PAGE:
Evangelist Jay Lowder struggled with suicidal tendencies while in his twenties that led him to put a gun to his head, finger hooked into the trigger. He would not be alive today had his roommate not unexpectedly walked through the door. Today, the leader of a Christian outreach ministry offers hope to those dealing with suicidal thoughts.
"One of the most effective preventatives for those struggling with thoughts of self-violence is the ability to connect with others who have escaped," Lowder told The Christian Post in a recent interview. "For many, hearing how my faith and relationship with Christ has healed my past struggles has provided them with courage and hope for their own personal change. Hurting people have to have the ear of those who can identify with their pain."
Lowder has been a full-time evangelist for more than 20 years. Founder of Jay Lowder Harvest Ministries, he has participated in hundreds of community-wide events, rallies and conferences around the world. He has appeared on various national radio and TV shows in the past, and is also author of Midnight in Aisle 7.
Next week, CP will publish his full testimony about his suicide attempt. Below is Lowder's interview on his reaction to the suicide of Robin Williams and answers to related questions.
CP: Describe how you felt upon hearing about the suicide death of Robin Williams. What have your thoughts been since?
Lowder: Frustrated, angry, sickened to see such a talent go to waste and curious what his relationship was to Jesus. I asked myself questions like: Why? Was he ready for the next life? What was going on underneath the surface that caused the eruption?
Since [his death] I've asked, "What lessons can be learned? How can I play a role in helping others cope?" And I'm reevaluating my responsibility to leverage my experience to prevent others from the same fate.
CP: You have given your testimony in regards to your own suicide attempt during college to The Christian Post. How are you able to use your story to help others?
Lowder: I speak in churches, schools, prisons, businessmen, athletes [NFL players], and to people who have made attempts or are contemplating suicide as well as surviving family members. One of the most effective preventatives for those struggling with thoughts of self-violence is the ability to connect with others who have escaped. Our ministry capitalizes on meeting this need through social media, blogs, articles, interviews, addressing homeless shelters, rehab clinics and any other means by which we can interact and be accessible to those in danger.
For many, hearing how my faith and relationship with Christ has healed my past struggles has provided them with courage and hope for their own personal change. Hurting people have to have the ear of those who can identify with their pain.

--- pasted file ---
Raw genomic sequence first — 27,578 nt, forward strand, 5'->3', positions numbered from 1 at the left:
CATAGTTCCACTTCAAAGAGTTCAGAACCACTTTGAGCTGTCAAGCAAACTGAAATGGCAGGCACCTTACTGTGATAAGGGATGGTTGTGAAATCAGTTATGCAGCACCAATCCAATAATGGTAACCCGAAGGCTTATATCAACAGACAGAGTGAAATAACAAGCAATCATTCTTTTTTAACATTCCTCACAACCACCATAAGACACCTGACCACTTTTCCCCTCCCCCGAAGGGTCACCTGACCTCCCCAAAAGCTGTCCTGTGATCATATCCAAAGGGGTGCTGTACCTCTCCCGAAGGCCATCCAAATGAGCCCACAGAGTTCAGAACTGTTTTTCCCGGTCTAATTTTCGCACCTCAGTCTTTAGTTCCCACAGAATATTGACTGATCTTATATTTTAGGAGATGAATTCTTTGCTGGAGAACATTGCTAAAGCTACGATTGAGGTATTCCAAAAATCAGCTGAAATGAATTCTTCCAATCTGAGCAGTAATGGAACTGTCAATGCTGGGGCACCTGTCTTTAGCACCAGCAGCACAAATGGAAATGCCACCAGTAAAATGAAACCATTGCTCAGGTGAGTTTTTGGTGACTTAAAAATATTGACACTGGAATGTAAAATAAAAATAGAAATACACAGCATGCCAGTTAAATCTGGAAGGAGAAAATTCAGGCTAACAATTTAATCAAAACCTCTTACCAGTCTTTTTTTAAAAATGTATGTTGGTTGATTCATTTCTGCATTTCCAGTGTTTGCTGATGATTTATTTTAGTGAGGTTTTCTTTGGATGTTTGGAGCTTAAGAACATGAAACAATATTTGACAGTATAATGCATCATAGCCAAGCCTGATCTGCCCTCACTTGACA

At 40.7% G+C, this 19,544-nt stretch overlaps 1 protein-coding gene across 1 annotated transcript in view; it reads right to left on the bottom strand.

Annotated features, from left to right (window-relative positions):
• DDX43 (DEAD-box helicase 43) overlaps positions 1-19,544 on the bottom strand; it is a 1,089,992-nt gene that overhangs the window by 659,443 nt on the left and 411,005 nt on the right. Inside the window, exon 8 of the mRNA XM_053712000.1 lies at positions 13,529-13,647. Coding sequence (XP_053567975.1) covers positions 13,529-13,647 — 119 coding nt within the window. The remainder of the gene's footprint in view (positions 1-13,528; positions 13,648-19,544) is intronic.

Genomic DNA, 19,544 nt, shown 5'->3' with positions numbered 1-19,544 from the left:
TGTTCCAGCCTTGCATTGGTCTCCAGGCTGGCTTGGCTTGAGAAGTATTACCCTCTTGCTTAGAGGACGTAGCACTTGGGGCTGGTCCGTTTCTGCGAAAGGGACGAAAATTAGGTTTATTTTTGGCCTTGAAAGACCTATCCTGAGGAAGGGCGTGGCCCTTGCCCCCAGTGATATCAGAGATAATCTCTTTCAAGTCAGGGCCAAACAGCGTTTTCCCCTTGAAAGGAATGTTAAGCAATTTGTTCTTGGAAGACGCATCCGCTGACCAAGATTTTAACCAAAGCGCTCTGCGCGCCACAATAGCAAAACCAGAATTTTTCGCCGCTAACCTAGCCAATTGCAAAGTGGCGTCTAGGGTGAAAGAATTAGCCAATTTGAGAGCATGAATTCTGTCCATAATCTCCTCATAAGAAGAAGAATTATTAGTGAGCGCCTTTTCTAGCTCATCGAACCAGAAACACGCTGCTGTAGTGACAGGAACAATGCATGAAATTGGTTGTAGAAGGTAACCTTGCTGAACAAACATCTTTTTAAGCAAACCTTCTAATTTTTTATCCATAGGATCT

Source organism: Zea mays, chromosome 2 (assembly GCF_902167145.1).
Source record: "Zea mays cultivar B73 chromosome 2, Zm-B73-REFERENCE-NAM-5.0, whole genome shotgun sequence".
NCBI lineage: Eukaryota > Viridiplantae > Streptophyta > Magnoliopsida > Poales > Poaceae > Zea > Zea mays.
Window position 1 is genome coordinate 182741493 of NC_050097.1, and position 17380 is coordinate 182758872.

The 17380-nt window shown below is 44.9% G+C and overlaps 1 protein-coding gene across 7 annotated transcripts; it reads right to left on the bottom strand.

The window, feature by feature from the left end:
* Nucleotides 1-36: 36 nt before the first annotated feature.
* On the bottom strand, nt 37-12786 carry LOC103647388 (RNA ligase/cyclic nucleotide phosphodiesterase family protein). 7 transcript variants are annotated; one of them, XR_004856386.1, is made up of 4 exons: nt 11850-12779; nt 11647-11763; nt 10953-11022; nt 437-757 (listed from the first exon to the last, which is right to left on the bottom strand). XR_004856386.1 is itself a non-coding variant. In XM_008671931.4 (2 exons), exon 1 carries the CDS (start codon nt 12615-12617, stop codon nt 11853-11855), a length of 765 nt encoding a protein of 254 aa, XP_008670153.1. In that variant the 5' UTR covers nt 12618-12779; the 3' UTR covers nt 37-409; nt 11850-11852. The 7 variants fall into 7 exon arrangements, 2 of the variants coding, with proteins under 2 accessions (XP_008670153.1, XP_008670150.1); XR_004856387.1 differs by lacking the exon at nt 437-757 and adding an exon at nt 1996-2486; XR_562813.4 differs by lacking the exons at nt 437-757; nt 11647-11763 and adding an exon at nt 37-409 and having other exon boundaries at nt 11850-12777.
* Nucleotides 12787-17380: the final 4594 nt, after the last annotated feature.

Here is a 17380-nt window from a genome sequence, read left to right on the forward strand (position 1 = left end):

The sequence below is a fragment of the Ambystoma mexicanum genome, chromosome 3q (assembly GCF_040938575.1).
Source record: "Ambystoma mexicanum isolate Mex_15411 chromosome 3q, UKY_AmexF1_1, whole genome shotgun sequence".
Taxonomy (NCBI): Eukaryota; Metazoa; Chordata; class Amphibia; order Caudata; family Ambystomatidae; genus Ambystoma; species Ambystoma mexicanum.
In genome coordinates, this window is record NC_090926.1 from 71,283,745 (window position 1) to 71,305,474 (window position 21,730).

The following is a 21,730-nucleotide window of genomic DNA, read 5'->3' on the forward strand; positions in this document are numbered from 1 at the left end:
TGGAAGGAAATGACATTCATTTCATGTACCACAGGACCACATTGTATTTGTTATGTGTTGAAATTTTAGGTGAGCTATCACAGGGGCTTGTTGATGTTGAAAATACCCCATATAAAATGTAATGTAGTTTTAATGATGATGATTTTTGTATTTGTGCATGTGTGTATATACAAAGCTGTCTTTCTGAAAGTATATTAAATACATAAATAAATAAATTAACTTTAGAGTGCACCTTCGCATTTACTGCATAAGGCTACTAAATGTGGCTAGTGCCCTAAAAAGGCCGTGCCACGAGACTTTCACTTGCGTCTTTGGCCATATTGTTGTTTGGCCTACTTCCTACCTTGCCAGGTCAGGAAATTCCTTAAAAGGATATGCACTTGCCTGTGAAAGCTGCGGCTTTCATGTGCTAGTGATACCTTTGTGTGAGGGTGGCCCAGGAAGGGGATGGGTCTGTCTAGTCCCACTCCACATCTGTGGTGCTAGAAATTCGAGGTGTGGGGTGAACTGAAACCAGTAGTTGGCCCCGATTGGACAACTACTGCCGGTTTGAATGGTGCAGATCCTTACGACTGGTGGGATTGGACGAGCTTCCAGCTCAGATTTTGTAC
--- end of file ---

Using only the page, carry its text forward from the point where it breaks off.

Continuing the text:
CP: What are the main points you cover about suicide when talking to others? In terms of prevention? Aftermath?
(Note: Lowder gave these points in his answers by email)
Recognizing warning signs
1. Depression/unusual mood swings
2. Uncharacteristic aggression
3. Sudden use or misuse of drugs, alcohol or prescription meds.
4. Withdrawal/isolation from family friends.
5. Threats – verbal or physical.
Verbal: "I wish I wasn't born," "I don't think I want to continue living," "I wish I wasn't alive." Physical: Cutting [common among teens]
6. A person who has been through a recent tragedy or loss.
Myths about suicide
Myth: Talking about suicide should be avoided because it puts ideas in someone's head.
Reality: Communication brings healing.
Myth: People who discuss suicide are unlikely to commit it.
Reality: Research shows the majority who did so previously discussed.
Myth: Suicide only happens to certain groups like teens or terminal patients wanting to avoid prolonged pain.
Reality: Suicide can happen to any people groups.
Myth: Suicides usually happen without indicators.
Reality: There are almost always some subtle warnings through word or deed.
Myth: People who have attempted suicide and overcome their problems are unlikely to repeat and are most likely out of danger.
Reality: For many who end their life, it was NOT the first attempt.
Aftermath can and should include counseling, network of praying friends, a confidant who promises to be accessible any time day or night, finding a strong support base like family, church. Giving oneself time to grieve before trying to plug back into life.
CP: It seems like suicide and thoughts of suicide for a person are such intense spiritual battles. Can you give us your thoughts is this area?
Lowder: Jesus was very clear about darkness (evil) and light (himself). They are in opposition to each other and cannot coexist. One or the other will rule and reign in a person's life. You cannot serve two masters (Matthew 6:24). One must be extremely cautious about their intake of wordly, un-Christ-like advice or influences. Jesus said the "thief/Satan" (John 10:10) comes to kill, steal and destroy. His greatest aim is to murder one's present and future. Satan recognizes the destruction suicide brings to entire families and communities and the detractive ideas it can plant in those left behind. This is why it becomes extremely important for those with thoughts of self-violence to pursue counsel and prayer from those who can be spiritual mentors and equippers.
CP: What would you like to add most to the nation's discussion on suicide in light of Robin William's death?
Lowder: It's important to learn how to recognize those in the danger zone and how to help them overcome those tendencies. Success and anything else outside a relationship with Christ does not bring completion or satisfaction. Remember the destruction and pain to those left behind. There is a need to be prepared for the next life.
On the Web: http://www.jaylowder.com/.